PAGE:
Unfazed by recent revelations that the Watauga County Board of Commissioners [BOC] from 2006 to 2010 implemented misguided policies that have resulted in taxpayers overpaying for the new high school by more than $32 million [see letter to the editor: “The New High School Project: A Study in Financial Mismanagement (2006-2010)”, 19 February 2013], Dan Meyer of the Boone Area Chamber of Commerce is advocating compounding the taxpayers’ bill by through additional uncompetitive BOC policies [see letter to the editor: “A Salute to Using Local Vendors”, 6 March 2013].
Dan Meyer salutes the BOC for “considering” a policy that would provide preferences to local vendors in purchasing equipment and supplies for the county to the tune of five percent or $ 10,000 above the low bid. So confident is Mr. Meyer that the BOC will do his bidding that later in his letter the BOC “consideration” becomes a BOC “proposal”, as if the idea were already a done deal. Hopefully it is not a done deal.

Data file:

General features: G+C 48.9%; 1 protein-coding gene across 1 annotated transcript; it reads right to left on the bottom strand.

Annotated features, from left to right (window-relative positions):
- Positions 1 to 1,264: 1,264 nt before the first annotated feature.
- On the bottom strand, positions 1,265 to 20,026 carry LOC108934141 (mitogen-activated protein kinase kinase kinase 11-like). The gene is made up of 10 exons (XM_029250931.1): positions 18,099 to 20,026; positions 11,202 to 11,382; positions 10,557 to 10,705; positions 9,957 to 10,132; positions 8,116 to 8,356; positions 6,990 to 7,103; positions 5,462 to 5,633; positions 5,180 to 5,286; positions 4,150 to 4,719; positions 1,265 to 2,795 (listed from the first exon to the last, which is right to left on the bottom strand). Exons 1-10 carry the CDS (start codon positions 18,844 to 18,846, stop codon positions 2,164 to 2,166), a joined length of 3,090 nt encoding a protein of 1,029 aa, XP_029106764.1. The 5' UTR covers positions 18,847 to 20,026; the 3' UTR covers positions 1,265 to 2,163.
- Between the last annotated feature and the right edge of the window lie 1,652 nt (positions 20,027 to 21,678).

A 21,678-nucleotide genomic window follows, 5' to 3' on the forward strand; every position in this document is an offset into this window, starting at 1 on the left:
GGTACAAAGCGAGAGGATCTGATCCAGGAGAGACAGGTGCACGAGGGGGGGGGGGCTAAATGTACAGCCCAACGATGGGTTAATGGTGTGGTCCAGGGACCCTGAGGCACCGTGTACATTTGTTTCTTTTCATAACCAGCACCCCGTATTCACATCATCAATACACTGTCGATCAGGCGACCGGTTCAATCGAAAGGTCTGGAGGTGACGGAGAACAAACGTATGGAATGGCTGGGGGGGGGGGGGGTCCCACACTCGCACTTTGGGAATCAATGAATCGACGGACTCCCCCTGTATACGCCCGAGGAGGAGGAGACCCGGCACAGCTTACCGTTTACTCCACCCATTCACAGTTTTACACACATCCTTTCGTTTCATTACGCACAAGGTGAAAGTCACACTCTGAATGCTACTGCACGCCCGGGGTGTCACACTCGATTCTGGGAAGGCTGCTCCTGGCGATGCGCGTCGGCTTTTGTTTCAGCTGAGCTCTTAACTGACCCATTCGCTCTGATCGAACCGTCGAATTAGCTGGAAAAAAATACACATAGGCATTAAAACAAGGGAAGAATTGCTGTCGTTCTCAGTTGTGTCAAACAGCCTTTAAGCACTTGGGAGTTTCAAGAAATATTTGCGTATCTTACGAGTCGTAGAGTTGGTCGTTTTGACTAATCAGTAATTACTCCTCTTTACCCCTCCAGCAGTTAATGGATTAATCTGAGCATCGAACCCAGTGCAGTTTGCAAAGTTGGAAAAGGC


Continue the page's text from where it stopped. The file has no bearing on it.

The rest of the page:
What Mr. Meyer leaves unstated is that Watauga County taxpayers would be on the hook for the additional costs. Apparently Mr. Meyer finds this detail unimportant.
More generally what Mr. Meyer is recommending is “crony capitalism” whereby the well-connected Chamber of Commerce utilizes the BOC to avoid competitive pressures of the markets.
This “crony capitalism” would be harmful to both free market capitalism and democracy in Watauga County—not to mention the taxpayers. The BOC would pay higher prices to the well-connected vendors, and taxpayers would foot the bill. This is a system of privatized gains and socialized losses. History shows that such a system often leads to outright corruption.
The best way for the BOC to be pro-business is for it to be pro-markets.
It is worth observing how some businessmen like free markets in the abstract, while in practice they would deny market entry to others.
Nate Di Cola